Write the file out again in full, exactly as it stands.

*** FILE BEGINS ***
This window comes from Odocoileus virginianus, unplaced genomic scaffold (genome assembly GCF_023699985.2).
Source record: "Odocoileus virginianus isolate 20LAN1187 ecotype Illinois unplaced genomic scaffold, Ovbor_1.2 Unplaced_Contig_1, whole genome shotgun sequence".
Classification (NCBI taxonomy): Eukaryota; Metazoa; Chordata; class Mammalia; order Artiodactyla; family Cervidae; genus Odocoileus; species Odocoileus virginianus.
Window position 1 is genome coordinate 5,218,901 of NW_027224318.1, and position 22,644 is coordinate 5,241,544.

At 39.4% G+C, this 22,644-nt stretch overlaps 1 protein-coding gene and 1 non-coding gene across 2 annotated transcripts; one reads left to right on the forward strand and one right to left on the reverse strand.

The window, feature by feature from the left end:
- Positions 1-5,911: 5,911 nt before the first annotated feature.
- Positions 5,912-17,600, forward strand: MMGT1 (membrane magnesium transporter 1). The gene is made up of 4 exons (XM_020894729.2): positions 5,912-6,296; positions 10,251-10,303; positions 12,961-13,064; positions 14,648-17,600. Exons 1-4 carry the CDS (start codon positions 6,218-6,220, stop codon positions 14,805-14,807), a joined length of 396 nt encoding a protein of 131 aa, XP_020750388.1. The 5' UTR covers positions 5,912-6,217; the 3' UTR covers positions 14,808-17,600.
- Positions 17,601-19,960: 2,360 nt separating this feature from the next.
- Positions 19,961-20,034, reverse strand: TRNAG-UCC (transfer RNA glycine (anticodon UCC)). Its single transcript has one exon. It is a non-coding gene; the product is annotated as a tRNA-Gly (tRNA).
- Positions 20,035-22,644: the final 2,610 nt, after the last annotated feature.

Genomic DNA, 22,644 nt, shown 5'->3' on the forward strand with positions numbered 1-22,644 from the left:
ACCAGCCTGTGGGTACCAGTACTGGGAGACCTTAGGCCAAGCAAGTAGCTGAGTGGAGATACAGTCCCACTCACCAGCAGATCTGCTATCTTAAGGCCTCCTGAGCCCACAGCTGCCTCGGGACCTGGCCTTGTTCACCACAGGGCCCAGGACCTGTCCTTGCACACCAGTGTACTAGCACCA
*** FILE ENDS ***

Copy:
This window comes from Odocoileus virginianus, unplaced genomic scaffold (genome assembly GCF_023699985.2).
Source record: "Odocoileus virginianus isolate 20LAN1187 ecotype Illinois unplaced genomic scaffold, Ovbor_1.2 Unplaced_Contig_1, whole genome shotgun sequence".
Classification (NCBI taxonomy): Eukaryota; Metazoa; Chordata; class Mammalia; order Artiodactyla; family Cervidae; genus Odocoileus; species Odocoileus virginianus.
Window position 1 is genome coordinate 5,218,901 of NW_027224318.1, and position 22,644 is coordinate 5,241,544.

At 39.4% G+C, this 22,644-nt stretch overlaps 1 protein-coding gene and 1 non-coding gene across 2 annotated transcripts; one reads left to right on the forward strand and one right to left on the reverse strand.

The window, feature by feature from the left end:
- Positions 1-5,911: 5,911 nt before the first annotated feature.
- Positions 5,912-17,600, forward strand: MMGT1 (membrane magnesium transporter 1). The gene is made up of 4 exons (XM_020894729.2): positions 5,912-6,296; positions 10,251-10,303; positions 12,961-13,064; positions 14,648-17,600. Exons 1-4 carry the CDS (start codon positions 6,218-6,220, stop codon positions 14,805-14,807), a joined length of 396 nt encoding a protein of 131 aa, XP_020750388.1. The 5' UTR covers positions 5,912-6,217; the 3' UTR covers positions 14,808-17,600.
- Positions 17,601-19,960: 2,360 nt separating this feature from the next.
- Positions 19,961-20,034, reverse strand: TRNAG-UCC (transfer RNA glycine (anticodon UCC)). Its single transcript has one exon. It is a non-coding gene; the product is annotated as a tRNA-Gly (tRNA).
- Positions 20,035-22,644: the final 2,610 nt, after the last annotated feature.

Genomic DNA, 22,644 nt, shown 5'->3' on the forward strand with positions numbered 1-22,644 from the left:
ACCAGCCTGTGGGTACCAGTACTGGGAGACCTTAGGCCAAGCAAGTAGCTGAGTGGAGATACAGTCCCACTCACCAGCAGATCTGCTATCTTAAGGCCTCCTGAGCCCACAGCTGCCTCGGGACCTGGCCTTGTTCACCACAGGGCCCAGGACCTGTCCTTGCACACCAGTGTACTAGCACCA